Cross-Cultural Education Symposium on Parker, Dewey, Makiguchi and Ikeda Held in Chicago, USA
On March 26, 2011, DePaul University School of Education and Francis W. Parker School sponsored the symposium, "Reuniting Parker, Dewey, Makiguchi and Ikeda: Education for Community and Citizenship across Language and Culture." Panelists examined the contributions and continuing relevance of the signal educational perspectives of four educators, two American and two Japanese: Francis W. Parker, John Dewey, Tsunesaburo Makiguchi and Daisaku Ikeda.
Among the seven panelists was Professor William H. Schubert of the College of Education at University of Illinois at Chicago and Takao Ito, director of the Japanese Center for Dewey Studies/Soka Education Research Institute at Soka University in Japan. The scholars discussed the primary goals, principles and practices shared by Parker, Dewey, Makiguchi and Ikeda, which include fostering an altruistic spirit of contribution in the service of others.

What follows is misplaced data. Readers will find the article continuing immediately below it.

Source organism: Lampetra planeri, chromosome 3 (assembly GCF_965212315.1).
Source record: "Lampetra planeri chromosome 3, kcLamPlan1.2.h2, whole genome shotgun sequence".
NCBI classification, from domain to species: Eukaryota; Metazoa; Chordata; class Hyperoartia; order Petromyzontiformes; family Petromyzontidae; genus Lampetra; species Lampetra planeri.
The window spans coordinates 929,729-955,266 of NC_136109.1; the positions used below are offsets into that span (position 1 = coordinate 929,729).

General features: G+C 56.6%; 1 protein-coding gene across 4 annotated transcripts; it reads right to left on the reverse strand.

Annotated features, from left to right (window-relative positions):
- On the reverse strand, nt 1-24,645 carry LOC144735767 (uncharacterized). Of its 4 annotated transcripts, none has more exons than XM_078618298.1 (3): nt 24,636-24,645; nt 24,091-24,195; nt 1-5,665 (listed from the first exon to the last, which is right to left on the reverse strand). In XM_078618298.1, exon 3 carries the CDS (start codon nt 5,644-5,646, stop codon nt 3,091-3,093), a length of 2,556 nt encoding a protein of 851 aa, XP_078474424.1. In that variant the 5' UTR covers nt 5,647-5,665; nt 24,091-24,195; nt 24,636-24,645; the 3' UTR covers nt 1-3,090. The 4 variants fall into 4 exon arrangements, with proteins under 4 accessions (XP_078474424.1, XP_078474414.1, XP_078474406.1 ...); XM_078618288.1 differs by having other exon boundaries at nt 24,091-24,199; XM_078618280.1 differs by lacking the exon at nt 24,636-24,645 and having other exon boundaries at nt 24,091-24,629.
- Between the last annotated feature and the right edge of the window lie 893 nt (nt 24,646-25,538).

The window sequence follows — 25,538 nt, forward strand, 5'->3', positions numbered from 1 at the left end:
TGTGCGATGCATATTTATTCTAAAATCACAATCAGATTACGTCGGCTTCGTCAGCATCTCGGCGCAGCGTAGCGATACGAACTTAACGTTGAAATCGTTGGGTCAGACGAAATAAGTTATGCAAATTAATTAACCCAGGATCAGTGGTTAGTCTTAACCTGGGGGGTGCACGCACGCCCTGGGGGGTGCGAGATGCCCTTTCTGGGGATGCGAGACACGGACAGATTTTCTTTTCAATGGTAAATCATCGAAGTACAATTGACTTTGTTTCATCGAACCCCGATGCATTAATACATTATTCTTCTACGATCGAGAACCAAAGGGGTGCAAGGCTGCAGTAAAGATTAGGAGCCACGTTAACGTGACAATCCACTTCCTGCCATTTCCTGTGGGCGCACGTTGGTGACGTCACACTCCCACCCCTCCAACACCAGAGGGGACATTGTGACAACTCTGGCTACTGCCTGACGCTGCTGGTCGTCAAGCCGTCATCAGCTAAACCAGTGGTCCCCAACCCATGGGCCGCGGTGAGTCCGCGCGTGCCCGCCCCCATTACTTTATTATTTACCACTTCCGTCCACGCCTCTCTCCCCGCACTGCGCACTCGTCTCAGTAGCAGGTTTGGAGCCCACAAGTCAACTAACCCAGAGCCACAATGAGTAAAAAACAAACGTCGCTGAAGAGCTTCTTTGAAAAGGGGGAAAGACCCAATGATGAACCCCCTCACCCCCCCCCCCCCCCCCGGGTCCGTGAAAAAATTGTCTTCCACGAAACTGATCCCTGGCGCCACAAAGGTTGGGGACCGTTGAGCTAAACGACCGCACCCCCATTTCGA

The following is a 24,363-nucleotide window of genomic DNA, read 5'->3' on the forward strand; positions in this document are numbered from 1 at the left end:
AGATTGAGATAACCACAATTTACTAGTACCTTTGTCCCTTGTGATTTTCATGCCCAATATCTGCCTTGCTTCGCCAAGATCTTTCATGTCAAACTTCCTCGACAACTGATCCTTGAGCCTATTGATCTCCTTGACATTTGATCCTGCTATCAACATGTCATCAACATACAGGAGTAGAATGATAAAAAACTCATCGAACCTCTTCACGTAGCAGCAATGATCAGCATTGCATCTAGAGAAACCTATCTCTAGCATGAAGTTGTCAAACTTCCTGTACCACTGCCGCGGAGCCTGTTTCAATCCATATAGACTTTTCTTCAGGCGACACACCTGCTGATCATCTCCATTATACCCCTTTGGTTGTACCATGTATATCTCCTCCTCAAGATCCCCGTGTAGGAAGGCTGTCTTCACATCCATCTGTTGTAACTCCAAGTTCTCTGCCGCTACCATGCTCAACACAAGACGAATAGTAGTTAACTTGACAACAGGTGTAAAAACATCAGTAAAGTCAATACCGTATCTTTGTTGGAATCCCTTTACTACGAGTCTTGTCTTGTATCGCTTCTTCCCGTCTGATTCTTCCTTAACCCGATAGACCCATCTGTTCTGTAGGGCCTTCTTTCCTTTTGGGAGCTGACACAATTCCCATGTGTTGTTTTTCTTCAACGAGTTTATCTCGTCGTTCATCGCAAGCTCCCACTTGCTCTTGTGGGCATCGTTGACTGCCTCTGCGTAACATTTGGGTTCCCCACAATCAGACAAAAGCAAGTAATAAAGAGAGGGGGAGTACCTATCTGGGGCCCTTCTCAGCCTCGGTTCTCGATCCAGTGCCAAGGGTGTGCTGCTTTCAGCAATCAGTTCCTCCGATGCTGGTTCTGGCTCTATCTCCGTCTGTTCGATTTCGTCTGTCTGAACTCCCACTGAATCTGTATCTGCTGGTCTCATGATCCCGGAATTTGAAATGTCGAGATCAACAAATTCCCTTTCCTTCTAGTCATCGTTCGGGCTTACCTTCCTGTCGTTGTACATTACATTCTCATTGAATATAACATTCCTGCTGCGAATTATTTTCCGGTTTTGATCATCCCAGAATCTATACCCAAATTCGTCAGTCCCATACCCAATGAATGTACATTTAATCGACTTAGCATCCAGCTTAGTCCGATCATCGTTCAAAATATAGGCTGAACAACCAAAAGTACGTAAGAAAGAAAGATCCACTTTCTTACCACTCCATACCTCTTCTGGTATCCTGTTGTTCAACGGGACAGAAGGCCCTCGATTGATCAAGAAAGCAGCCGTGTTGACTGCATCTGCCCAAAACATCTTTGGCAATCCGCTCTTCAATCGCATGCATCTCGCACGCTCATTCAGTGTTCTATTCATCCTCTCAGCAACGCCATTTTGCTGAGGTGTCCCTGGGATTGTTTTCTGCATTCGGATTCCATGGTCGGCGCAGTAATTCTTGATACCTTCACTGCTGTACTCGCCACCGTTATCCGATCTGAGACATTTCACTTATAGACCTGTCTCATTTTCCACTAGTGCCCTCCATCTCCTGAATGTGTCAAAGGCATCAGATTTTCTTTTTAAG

Education must transcend "a mere interest in national competitiveness," said Shubert, developing "an image of citizenship that is world-focused and oriented to the cultivation of humanity."
Parker (1837-1902) pioneered the progressive school movement that has as its goal the comprehensive development of a learner, from the mental and physical to the ethical; he founded the Francis W. Parker School in 1901. Dewey (1859-1952) was perhaps the movement's premier spokesperson. Ikeda founded the Soka (value-creating) education system based on Makiguchi's student-centric pedagogical approach.
According to a document recently translated into English, Makiguchi had been inspired after reading an educational treatise by Parker in 1897. "I intend to continue my studies with energy," wrote Makiguchi. "And if I can, through such efforts, prevent Mr. Parker's theories from being disregarded [in Japan] as something concerning only the United States, I shall have, to some degree, realized my hopes."
The five other panelists were Jim Garrison and Larry Hickman, both past presidents of the John Dewey Society; University of Massachusetts Amherst professor of language, literacy and culture Theresa Austin; Georgia Southern University professor of curriculum studies Ming Fang He; and Gonzalo Obelleiro, doctoral candidate at Columbia University Teachers College.
Jason Goulah, DePaul University assistant professor of bilingual-bicultural education, had worked since 2008 to organize the symposium. It drew some 450 educators, students, parents, and local citizens.
[Adapted from various reports, websites and an article in the April 8, 2011, issue of the World Tribune, SGI-USA; photos courtesy of Chris Salata]